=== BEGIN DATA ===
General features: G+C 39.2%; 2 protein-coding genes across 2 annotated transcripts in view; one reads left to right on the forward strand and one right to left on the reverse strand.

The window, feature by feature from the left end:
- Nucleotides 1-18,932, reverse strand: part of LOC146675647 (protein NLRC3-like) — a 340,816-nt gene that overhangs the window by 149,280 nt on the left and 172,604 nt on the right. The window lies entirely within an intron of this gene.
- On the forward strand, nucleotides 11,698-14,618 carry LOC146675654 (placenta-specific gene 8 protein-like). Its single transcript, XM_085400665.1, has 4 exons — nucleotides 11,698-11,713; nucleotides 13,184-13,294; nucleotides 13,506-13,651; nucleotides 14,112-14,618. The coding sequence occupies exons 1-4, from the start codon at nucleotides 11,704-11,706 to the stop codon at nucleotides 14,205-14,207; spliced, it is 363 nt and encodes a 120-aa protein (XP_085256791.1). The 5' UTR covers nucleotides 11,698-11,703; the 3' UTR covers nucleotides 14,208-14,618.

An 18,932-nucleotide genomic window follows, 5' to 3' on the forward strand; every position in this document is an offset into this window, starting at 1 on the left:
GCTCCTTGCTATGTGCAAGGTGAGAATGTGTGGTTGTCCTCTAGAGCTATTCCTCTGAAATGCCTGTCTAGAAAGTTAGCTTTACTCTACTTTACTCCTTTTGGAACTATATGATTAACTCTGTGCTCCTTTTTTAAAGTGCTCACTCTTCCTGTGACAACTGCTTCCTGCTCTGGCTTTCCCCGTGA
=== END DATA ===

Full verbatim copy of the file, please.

General features: G+C 39.2%; 2 protein-coding genes across 2 annotated transcripts in view; one reads left to right on the forward strand and one right to left on the reverse strand.

The window, feature by feature from the left end:
- Nucleotides 1-18,932, reverse strand: part of LOC146675647 (protein NLRC3-like) — a 340,816-nt gene that overhangs the window by 149,280 nt on the left and 172,604 nt on the right. The window lies entirely within an intron of this gene.
- On the forward strand, nucleotides 11,698-14,618 carry LOC146675654 (placenta-specific gene 8 protein-like). Its single transcript, XM_085400665.1, has 4 exons — nucleotides 11,698-11,713; nucleotides 13,184-13,294; nucleotides 13,506-13,651; nucleotides 14,112-14,618. The coding sequence occupies exons 1-4, from the start codon at nucleotides 11,704-11,706 to the stop codon at nucleotides 14,205-14,207; spliced, it is 363 nt and encodes a 120-aa protein (XP_085256791.1). The 5' UTR covers nucleotides 11,698-11,703; the 3' UTR covers nucleotides 14,208-14,618.

An 18,932-nucleotide genomic window follows, 5' to 3' on the forward strand; every position in this document is an offset into this window, starting at 1 on the left:
GCTCCTTGCTATGTGCAAGGTGAGAATGTGTGGTTGTCCTCTAGAGCTATTCCTCTGAAATGCCTGTCTAGAAAGTTAGCTTTACTCTACTTTACTCCTTTTGGAACTATATGATTAACTCTGTGCTCCTTTTTTAAAGTGCTCACTCTTCCTGTGACAACTGCTTCCTGCTCTGGCTTTCCCCGTGA